Ostrich egg cup

WB.112     1550–75, altered 1800–1898 • Ostrich shell, silver-gilt mounts • standing cup

Curator's Description

Standing cup and cover; body and cover formed of ostrich egg-shell mounted in silver, chased in bold relief and gilded; body held by three vertical bands, each chased with cupid mask, terminal figures and scrollwork; lip engraved with three medallions containing busts with elaborate scrolls between; horizontal mount at top chased with strapwork frames containing lion masks, fruit, etc.; foot similar; baluster stem with masks, interlacing scrolls and terminal monsters; cover: engraved scroll border with three lion masks; centre: female figure holding disc in one hand and two shields in other, one with hare springing from three mounts, saltire and monogram on other; inside cover a medallion with figure of Justice with sword and scales.

This object was previously owned by Charles Edmund Law and Edward Law, and collected and bequeathed to the British Museum by Ferdinand Anselm Rothschild.

How big is it?

11.1 cm wide, 37 cm high, 11.1 cm deep, and it weighs 981g

Detailed Curatorial Notes

Text from Tait 1991a:-

Origin: German; no silver punch-marks; probably Nuremberg, third quarter of 16th century, with later alterations and additions.

Marks: No punch-marks have been struck on any part of this piece.

Provenance: In Read 1902, it is stated to have come “from the Ellenborough Collection”; however, it has yet to be established that Baron Ferdinand Rothschild made this acquisition as a result of a private negotiation with Charles Edmund Law, who was created Baron Ellenborough in 1871, after he had succeeded his uncle, Edward Law. The latter, having been Governor-General of India from 1841 to 1844, was created Earl of Ellenborough in 1844 and then First Lord of the Admiralty in 1846. This ostrich-egg cup may, therefore, have belonged to both the Earl and his nephew. The latter died at his home, 6 Buckingham Gate, Hyde Park, in 1890 aged seventy, and, although there was an auction sale of his collection at Christie's on 28 May 1895, there is no mention of this ostrich-egg cup in the sale catalogue.

Commentary: In the absence of any marks, this standing-cup and cover has hitherto been published as “German, 1554”. However, in the light of its heavily altered appearance a re-examination of the evidence for such an early dating is essential. It appears to rest solely on the presence of the engraved date, 1554 (within the field of the roundel depicting a crowned bearded king); unfortunately, the engraving of the date is particularly gauche and gives the impression of having been added at a later date, presumably in the mid-nineteenth century. In particular the '4', which could not be accommodated with the rest of the date (on the left of the roundel), has been most incompetently engraved, being not only out of scale but also overlapping both the inner frame and the edge of the beard. Since the authenticity of the engraved numerals 1554 cannot be established, the cast reliefs on the base and on the strap-mounts provide the only reliable evidence for the dating of the original cup.

Fortunately, the circular relief on the upper tier of the base is identical to the securely documented version in lead that has long been associated with the workshop of Wenzel Jamnitzer (1508-85), the famous goldsmith of Nuremberg. Although the lead version has been frequently discussed and illustrated in the literature on Jamnitzer since M. Rosenberg, ‘Jamnitzer, Alle erhaltenen Goldschmiedearbeiten. Verlorene Werke. Handzeichungen’, Frankfurt, 1920, none of the authors had realised that a version in silver existed in the Waddesdon Bequest and that it forms the upper stage of the base of this ostrich-egg cup.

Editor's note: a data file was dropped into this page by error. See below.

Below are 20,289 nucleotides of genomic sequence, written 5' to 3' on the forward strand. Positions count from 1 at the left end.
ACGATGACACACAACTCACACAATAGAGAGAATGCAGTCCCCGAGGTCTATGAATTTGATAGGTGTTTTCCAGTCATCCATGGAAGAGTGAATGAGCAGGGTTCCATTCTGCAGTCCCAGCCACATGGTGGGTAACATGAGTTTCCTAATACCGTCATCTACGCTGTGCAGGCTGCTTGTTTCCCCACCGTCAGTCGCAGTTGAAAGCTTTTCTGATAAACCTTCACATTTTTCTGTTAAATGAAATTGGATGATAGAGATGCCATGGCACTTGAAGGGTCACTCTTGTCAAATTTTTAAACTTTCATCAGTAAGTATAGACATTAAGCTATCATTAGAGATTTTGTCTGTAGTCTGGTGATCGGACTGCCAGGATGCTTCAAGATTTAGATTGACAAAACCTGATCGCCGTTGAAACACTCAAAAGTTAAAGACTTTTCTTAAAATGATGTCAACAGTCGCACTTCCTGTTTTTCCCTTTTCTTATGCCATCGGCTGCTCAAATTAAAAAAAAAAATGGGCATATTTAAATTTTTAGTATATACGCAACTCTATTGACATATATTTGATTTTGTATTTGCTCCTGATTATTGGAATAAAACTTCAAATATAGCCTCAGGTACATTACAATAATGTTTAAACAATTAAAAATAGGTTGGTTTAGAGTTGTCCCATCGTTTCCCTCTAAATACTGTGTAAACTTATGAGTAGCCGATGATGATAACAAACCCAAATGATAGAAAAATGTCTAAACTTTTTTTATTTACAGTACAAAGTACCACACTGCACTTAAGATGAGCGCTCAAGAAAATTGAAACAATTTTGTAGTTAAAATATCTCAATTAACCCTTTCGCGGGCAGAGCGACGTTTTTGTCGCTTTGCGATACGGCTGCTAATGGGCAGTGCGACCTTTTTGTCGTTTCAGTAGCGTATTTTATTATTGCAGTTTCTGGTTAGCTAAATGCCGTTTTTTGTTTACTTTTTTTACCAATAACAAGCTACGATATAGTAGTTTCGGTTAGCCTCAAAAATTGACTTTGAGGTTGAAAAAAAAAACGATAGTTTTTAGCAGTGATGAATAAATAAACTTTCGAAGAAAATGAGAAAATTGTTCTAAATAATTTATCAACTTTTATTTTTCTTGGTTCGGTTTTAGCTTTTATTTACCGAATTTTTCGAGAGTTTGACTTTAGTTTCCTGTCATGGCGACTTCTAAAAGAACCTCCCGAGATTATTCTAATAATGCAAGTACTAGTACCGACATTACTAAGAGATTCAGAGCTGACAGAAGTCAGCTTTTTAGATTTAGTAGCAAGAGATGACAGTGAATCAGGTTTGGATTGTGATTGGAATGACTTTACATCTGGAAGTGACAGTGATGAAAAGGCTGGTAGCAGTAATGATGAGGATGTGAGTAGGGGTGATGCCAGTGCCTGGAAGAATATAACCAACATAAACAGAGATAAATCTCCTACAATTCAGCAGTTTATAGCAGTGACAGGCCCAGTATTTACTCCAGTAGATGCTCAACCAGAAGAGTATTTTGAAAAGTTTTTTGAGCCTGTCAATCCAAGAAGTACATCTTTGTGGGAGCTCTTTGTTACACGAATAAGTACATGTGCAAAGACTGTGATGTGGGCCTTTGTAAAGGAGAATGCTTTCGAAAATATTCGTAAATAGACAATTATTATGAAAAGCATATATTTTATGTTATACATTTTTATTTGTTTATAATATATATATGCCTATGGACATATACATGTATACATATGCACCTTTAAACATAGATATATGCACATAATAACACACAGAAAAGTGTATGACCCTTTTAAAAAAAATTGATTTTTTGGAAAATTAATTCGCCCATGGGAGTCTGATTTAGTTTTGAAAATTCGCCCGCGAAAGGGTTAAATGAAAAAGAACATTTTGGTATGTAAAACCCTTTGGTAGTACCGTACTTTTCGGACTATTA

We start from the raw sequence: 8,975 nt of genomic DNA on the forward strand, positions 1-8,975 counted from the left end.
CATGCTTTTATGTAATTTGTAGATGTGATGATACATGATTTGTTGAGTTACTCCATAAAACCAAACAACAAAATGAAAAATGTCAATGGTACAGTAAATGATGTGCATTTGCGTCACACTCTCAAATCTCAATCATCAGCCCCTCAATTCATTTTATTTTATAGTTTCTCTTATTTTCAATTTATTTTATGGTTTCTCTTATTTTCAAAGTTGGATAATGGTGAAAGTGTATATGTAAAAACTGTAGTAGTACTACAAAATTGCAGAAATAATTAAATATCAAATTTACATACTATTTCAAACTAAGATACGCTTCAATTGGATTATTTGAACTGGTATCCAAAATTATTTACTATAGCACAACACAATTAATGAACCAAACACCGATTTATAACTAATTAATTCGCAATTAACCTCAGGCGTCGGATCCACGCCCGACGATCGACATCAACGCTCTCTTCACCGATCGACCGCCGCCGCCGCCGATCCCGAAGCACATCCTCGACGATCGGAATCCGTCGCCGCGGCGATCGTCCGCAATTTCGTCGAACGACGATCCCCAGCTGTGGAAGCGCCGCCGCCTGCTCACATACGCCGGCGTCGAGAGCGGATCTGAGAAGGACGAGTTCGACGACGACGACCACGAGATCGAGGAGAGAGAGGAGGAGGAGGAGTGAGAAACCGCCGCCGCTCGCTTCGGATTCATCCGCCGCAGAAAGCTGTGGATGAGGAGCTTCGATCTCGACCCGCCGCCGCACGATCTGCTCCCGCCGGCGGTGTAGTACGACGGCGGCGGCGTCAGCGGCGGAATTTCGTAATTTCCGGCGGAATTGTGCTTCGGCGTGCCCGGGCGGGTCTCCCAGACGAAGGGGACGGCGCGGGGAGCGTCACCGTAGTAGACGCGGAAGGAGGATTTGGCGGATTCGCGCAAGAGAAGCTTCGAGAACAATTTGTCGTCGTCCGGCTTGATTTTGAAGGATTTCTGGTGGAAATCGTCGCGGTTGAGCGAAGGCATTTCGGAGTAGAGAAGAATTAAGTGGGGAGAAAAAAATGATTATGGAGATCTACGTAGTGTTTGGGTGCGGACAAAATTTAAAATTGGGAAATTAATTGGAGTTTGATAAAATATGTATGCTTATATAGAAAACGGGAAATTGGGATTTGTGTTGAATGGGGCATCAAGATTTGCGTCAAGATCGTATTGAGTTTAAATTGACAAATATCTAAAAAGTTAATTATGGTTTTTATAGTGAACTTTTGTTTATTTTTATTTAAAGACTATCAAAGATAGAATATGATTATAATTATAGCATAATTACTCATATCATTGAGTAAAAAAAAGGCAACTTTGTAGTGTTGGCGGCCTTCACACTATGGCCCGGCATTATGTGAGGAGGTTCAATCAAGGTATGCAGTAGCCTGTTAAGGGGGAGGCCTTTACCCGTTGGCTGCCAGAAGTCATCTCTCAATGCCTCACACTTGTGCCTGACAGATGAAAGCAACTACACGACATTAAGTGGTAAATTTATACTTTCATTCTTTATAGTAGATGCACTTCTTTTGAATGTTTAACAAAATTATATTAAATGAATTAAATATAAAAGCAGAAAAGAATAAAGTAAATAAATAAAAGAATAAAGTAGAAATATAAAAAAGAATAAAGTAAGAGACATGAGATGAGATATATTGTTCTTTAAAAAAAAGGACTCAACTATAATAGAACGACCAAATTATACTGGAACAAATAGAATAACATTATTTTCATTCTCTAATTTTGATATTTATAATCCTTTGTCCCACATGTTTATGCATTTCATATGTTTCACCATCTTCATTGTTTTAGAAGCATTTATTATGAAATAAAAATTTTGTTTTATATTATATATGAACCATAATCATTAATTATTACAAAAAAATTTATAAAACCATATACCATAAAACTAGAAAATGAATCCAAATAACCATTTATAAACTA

The lead version in Basle has been preserved since before the end of the sixteenth century in the historic Amerbach Cabinet, one of the greatest humanist private collections of the Renaissance to be created north of the Alps (see I. Weber, ‘Deutsche, Niederländische und Französische Renaissanceplaketten 1500-1650’, Munich, 1975, p. 156, no. 257, pl. 72; also ‘Kabinettstücke der Amerbach’, Historisches Museum, Basle, 1984). Basilius Amerbach (died 1591) is known to have added significantly to the already remarkable family collection which he had inherited in 1562, and would most probably have been responsible for acquiring the few Jamnitzer lead reliefs that are today preserved in the Amerbach Cabinet. This particular relief has already been published as a “mid-16th century model for a foot” (Weber 1975, p. 156, no. 257, pl. 72, where reference is also made to the publication of a similar relief on the cover of the famous Augsburg silver-gilt water jug, formerly in the Ambras Collection (before 1596) and now in the Kunsthistorisches Museum, Vienna, in E. Kris, ‘Golschmeidearbeiten des Mittelalters, der Renaissance und des Barock. I Teil: Arbeiten in Gold und Silber’, Publikationen aus den Kunsthistorischen Summlungen in Wien, Band 5, Vienna, 1932, pp. 37-8, no. 55, pls 18 and 82). The lead relief in Basle has been discussed in relation to the Jamnitzer sketchbook in the Berlin Kunstbibliothek (in Klaus Pechstein, ‘Goldschmiedewerke der Renaissance: Kataloge des Kunstgewerbemuseums Berlin, Band V’, Berlin, 1971, p. 254, fig. 1) but it has never before been found - or considered - in association with the 'pilaster-like' relief decorating each of the three vertical strap-mounts of this ostrich-egg cup in the Waddesdon Bequest.